News Release

Fast Track Showdown: Interviews Available


Garcia is a policy advocate for the San Diego-based Environmental Health Coalition, one of the oldest grassroots environmental and social justice organizations in the United States. She said today: “While the evidence is clear that NAFTA has failed to protect the environment, the president is promoting it as a model for the Free Trade Area of the Americas. Fast track would allow Bush to negotiate the FTAA without being hampered by public input. It was fast-track authority that allowed the closed-door negotiation of NAFTA with Canadian, U.S. and Mexican trade officials and multinational corporations — with no input from environmental or labor interests. The results have been very negative for the environment, especially here at ground zero of NAFTA. For example, the Alamar River in Mexico is rank with raw sewage and industrial wastewater — a byproduct of U.S. and foreign-owned maquiladoras operating in Mexico under NAFTA.”
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Mendonca (who can be interviewed in English) is the director of the Social Network for Justice and Human Rights in Brazil. She said today: “If Congress approves fast-track authority, it will be giving a blank check to big business to carry out policies that will be very detrimental to the people of the Americas. The FTAA will mean that large corporations will benefit while the public’s right to health, education, food, job security, living wages and environmental safety will be further threatened. It will also increase Latin America’s vulnerability to whims of speculative capital.”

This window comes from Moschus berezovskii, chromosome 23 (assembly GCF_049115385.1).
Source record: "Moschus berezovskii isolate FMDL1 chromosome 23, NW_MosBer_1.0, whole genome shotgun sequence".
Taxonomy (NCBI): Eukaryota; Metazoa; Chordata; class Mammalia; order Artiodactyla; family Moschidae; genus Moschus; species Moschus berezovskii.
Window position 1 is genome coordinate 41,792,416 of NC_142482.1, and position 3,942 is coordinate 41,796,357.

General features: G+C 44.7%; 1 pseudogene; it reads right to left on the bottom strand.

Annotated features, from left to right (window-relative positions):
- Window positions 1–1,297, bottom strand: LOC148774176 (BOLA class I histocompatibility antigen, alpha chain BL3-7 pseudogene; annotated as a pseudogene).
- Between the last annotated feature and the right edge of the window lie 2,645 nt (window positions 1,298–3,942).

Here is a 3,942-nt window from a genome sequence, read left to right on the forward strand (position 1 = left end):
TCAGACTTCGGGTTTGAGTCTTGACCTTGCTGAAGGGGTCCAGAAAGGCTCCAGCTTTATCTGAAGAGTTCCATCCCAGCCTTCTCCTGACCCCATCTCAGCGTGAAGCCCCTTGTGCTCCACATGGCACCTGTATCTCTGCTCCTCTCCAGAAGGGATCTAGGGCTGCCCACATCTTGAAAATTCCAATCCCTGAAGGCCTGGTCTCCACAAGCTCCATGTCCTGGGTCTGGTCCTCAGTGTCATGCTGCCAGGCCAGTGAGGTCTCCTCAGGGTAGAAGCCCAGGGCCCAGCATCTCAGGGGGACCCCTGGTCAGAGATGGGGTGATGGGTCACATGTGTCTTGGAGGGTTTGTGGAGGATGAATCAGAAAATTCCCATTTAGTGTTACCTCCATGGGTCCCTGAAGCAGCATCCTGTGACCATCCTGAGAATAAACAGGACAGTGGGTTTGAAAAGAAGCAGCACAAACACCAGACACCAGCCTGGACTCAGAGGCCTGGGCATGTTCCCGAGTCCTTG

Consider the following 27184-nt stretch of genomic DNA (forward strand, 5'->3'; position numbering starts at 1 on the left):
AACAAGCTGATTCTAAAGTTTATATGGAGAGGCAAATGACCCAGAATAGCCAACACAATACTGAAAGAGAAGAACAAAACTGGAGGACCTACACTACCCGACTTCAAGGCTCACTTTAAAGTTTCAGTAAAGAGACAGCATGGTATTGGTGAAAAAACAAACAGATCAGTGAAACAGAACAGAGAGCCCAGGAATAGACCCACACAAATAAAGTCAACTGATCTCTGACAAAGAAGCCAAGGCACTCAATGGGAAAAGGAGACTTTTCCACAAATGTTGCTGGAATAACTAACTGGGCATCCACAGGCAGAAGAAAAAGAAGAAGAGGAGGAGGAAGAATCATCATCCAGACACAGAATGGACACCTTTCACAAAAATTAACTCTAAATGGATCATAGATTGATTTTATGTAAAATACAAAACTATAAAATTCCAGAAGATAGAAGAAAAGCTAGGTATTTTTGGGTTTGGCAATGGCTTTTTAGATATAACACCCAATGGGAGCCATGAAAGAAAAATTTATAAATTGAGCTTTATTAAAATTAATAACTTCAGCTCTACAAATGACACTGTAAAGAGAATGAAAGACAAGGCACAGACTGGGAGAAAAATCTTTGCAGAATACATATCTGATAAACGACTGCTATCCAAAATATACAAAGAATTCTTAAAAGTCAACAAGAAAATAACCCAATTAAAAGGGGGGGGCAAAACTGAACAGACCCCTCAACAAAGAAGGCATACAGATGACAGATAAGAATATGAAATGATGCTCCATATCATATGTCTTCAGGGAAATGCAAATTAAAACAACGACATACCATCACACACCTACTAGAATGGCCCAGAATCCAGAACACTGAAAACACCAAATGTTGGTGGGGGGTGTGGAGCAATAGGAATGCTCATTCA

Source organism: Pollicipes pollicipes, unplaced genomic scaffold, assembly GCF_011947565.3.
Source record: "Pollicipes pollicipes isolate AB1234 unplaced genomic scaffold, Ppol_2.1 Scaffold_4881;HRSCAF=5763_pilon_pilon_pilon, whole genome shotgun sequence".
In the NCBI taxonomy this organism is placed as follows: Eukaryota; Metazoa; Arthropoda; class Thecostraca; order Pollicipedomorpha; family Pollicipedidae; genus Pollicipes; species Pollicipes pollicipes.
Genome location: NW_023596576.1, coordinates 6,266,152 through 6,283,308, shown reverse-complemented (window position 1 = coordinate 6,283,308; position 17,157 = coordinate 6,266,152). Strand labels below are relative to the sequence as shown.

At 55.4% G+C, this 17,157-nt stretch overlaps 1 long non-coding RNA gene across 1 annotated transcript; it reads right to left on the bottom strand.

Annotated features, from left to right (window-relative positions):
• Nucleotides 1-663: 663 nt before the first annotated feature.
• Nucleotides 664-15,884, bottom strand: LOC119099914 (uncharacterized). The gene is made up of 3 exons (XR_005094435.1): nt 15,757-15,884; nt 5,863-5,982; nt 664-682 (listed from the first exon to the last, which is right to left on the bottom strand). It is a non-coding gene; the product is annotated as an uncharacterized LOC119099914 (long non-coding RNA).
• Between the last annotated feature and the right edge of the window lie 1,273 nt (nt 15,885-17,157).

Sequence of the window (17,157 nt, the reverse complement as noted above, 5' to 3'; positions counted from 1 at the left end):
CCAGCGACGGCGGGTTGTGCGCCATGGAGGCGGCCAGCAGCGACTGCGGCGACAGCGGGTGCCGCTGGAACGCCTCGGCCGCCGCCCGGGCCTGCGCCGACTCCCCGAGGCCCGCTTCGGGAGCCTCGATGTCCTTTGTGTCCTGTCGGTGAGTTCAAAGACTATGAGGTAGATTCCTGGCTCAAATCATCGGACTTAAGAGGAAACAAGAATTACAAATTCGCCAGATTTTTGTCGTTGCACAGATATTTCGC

Hansen-Kuhn is the international coordinator of the Alliance for Responsible Trade. She said today: “The current debate on fast-track authority has been marred by accusations that are either inflammatory, irrelevant or both. A recent example is U.S. Trade Representative Robert Zoellick’s assertion that those opposing the administration’s request for that authority are ‘xenophobes and isolationists.’ In fact, opposition to this model of corporate-led globalization is both global in scale and internationalist in perspective. Tens of thousands of people from Buenos Aires to Quebec have taken this message to the streets, to city councils and national legislatures to demand a very different kind of economic integration. The real issue is who wins and who loses under the resulting accords. People throughout the Americas understand that it is not countries that benefit or suffer from these policies but rather specific sectors within each nation. Workers, environmentalists, family farmers, women and many others in the U.S. have joined forces with their counterparts in other countries to advance a common agenda…”
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Juhasz is a project director for the International Forum on Globalization, which represents over 60 organizations in 25 countries. She said today: “The administration wants fast-track authority in order to speed through agreements such as the proposed FTAA that would extend NAFTA to the entire Southern Hemisphere and to further the agenda of the November meeting of the WTO — the first ministerial-level meeting since the collapse of talks in Seattle. Fast track is a mechanism by which many of the key democratic processes used to create legislation are eliminated — these include the full committee process, full debate and the ability to amend legislation. The full democratic process is critical when addressing issues about which there is so much controversy and disagreement.”
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For more information, contact at the Institute for Public Accuracy:
Sam Husseini, (202) 347-0020; David Zupan, (541) 484-9167